First Euro trips are often about seeing the maximum number of countries you can possibly squeeze in the limited number of days you have. If that floats your boat, so be it. But remember to skip the cities in some countries and escape to the countryside. Western Europe’s alpine meadows, seaside villages and lake towns are little pieces of paradise that let you indulge in slow living and experience country life. Wikitravel & Lonely Planet are good resources to find smaller towns & villages, as are local tourism offices in the cities. On my own month-long trip, I fell so hopelessly in love with the alpine countryside that I happily skipped most cities along the tourist circuit, and discovered 4 small towns in Western Europe you probably haven’t heard about.
Visit the local tourism board.
I’m not a big fan of seeking advise from people ‘officially’ offering it, maybe because of my many futile attempts with state tourism boards in India. I tried it first in Annecy in France, as a by the way thing, because few other locals could offer suggestions in English, and was surprised pleasantly enough to try it everywhere else. Unlike in Southeast Asia, where tourism board recommendations are very formalized, I received personal recommendations from many of the folks manning the tourism counters at train stations in various small towns. It’s how I found a delicious hand-made (nameless) pasta joint in Innsbruck and discovered the little ski resort of Seefeld.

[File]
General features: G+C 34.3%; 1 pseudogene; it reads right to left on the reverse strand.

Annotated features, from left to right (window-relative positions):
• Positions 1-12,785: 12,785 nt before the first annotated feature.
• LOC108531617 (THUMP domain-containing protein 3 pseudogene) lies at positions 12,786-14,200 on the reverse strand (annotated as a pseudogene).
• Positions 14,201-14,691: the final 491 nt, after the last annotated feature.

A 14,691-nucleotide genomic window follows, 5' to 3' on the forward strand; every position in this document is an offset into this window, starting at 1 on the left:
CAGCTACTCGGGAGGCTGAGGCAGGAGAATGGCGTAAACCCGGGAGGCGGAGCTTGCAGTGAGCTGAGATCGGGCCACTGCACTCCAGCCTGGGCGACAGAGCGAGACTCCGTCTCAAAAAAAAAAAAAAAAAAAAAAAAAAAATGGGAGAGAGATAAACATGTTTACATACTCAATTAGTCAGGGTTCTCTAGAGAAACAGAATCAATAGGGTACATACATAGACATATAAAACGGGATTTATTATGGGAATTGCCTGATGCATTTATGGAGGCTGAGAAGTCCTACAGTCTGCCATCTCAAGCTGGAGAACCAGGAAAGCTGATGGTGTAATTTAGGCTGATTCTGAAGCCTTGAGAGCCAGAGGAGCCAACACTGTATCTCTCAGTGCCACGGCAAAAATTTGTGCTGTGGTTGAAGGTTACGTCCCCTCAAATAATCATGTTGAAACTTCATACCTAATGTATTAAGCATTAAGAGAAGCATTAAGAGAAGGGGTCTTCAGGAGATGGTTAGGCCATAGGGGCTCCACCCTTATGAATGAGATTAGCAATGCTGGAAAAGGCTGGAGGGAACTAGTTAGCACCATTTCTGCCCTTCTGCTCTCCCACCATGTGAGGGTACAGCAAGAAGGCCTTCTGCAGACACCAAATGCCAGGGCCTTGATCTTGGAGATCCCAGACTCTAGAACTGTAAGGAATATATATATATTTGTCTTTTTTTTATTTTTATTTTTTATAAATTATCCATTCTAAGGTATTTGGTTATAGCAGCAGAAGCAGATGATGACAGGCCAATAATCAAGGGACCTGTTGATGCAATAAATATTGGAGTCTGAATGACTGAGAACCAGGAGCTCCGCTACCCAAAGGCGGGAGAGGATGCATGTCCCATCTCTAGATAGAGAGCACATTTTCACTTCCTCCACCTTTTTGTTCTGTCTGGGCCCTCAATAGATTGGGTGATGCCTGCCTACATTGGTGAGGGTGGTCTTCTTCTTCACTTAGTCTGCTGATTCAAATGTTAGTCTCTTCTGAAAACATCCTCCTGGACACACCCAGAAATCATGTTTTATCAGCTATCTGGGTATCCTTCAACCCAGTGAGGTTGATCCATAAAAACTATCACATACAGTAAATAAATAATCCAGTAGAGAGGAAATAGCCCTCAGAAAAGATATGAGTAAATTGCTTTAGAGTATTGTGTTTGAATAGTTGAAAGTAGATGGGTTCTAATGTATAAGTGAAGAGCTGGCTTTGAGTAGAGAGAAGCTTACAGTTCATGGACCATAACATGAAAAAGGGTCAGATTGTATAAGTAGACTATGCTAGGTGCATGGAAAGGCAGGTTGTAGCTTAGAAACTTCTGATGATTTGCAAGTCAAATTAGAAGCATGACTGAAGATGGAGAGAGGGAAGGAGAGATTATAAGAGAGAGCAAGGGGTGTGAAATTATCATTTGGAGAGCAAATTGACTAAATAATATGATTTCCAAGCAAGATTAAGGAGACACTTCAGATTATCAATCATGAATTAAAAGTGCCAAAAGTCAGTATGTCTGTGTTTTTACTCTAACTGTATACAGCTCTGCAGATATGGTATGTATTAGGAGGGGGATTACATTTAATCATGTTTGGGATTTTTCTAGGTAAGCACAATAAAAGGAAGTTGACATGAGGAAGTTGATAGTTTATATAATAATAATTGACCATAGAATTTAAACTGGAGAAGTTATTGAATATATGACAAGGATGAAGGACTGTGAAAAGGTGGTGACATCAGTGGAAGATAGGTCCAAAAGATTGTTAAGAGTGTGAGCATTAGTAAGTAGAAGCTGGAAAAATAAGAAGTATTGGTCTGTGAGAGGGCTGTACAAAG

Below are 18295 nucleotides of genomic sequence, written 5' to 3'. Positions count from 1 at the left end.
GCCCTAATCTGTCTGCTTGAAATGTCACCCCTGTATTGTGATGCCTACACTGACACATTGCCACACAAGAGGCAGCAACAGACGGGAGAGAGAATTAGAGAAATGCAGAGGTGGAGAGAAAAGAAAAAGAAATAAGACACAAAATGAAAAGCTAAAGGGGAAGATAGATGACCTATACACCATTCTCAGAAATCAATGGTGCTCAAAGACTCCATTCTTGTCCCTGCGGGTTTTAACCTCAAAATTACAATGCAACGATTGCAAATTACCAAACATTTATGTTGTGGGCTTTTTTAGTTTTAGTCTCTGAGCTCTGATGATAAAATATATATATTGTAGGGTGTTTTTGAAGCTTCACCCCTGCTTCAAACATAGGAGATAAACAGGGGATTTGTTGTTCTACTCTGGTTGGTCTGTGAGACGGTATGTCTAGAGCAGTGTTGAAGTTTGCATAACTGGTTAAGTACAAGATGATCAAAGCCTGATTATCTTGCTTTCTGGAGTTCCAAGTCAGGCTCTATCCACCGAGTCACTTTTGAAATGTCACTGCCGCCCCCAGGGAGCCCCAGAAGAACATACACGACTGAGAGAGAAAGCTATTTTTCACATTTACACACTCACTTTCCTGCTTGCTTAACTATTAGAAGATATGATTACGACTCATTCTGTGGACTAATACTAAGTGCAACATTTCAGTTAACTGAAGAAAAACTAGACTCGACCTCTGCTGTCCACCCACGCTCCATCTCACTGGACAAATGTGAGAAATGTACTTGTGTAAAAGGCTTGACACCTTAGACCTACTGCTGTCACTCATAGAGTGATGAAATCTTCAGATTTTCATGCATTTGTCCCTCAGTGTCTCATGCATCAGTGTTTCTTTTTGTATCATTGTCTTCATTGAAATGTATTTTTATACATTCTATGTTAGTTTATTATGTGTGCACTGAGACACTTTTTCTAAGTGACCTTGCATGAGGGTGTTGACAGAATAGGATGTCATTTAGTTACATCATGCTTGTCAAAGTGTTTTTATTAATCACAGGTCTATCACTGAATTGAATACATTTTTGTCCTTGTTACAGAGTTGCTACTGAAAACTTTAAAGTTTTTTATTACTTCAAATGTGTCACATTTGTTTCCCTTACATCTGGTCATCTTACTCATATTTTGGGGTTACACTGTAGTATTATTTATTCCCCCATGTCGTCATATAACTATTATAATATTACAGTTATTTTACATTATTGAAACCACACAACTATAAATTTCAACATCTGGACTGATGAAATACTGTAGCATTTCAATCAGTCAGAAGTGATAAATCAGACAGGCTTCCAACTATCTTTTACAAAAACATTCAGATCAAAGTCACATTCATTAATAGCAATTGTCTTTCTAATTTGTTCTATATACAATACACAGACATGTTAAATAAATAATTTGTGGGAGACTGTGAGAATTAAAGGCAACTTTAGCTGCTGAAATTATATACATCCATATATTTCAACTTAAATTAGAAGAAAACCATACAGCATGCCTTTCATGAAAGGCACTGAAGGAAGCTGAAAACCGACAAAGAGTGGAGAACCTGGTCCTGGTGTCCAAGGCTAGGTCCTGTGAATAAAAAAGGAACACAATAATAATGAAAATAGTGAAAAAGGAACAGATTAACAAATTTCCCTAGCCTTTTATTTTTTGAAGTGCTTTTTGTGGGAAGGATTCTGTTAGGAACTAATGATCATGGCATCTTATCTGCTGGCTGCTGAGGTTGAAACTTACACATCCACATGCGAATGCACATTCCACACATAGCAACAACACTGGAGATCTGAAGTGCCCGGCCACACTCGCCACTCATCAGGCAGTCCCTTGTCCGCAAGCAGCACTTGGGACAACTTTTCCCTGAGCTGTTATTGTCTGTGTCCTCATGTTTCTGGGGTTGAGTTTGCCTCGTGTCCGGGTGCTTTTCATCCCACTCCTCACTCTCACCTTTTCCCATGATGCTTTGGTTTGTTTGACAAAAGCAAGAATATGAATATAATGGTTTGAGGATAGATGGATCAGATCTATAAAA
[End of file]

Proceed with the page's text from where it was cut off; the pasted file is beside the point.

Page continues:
Learn some phrases in the local language.
Cliche as it might sound, picking up phrases in the local language of some European countries you intend to visit can go a long way in making conversation with the locals and sometimes rescuing you. I learnt that the hard way. When I landed in France, I couldn’t even say I don’t speak French in French, and had atleast 3 instances of people coming to me and striking a conversation in French. I put on a dumb smile and nodded my head each time, with absolutely no clue of what they might be referring to. In fact, I soon realized that people in France were so much nicer to you when you tried to start a conversation in French and gradually switched to English (as my friend who spoke a little bit of French did), rather than delving head on into English (like I did, much like a cultural noob).
Luckily, I had brushed up my conversational Spanish for Italy, and I had a gala time. In one situation while leaving Cinque Terre, we needed to catch a train and our pizza order had taken a decade to show up. We didn’t have time to eat it, we couldn’t forego the precious money we had forked out for it, and we were starving. After many futile attempts in sign language at the counter of the food court, I strung together the words, pizza, mi casa (my house) to get the kind woman to give me a box to carry the pizza! So as respect for the local culture, or as a means to rescue yourself in sticky situations, pick up a few phrases in the local language. Better still, save them on your phone so you can make a quick reference every now & then.
Stay in touch.
If you compulsively need to keep in touch with parents / family that worry themselves sick if you don’t (like I have to), going online is the most cost-effective way. Many budget hotels throw in free wifi (deliberately look for them while booking), and if you have a smartphone, a tablet or a laptop, you can iMessage, email or Skype for free. Phone cards, while available, are often country specific and expensive to use. Pay phones are usually located outside most train stations and are convenient, though you need a fair amount of small change to call India.
Also read: Life in Ibiza: A Photo Essay
Have you travelled to Europe? What other tips do you have for first timers?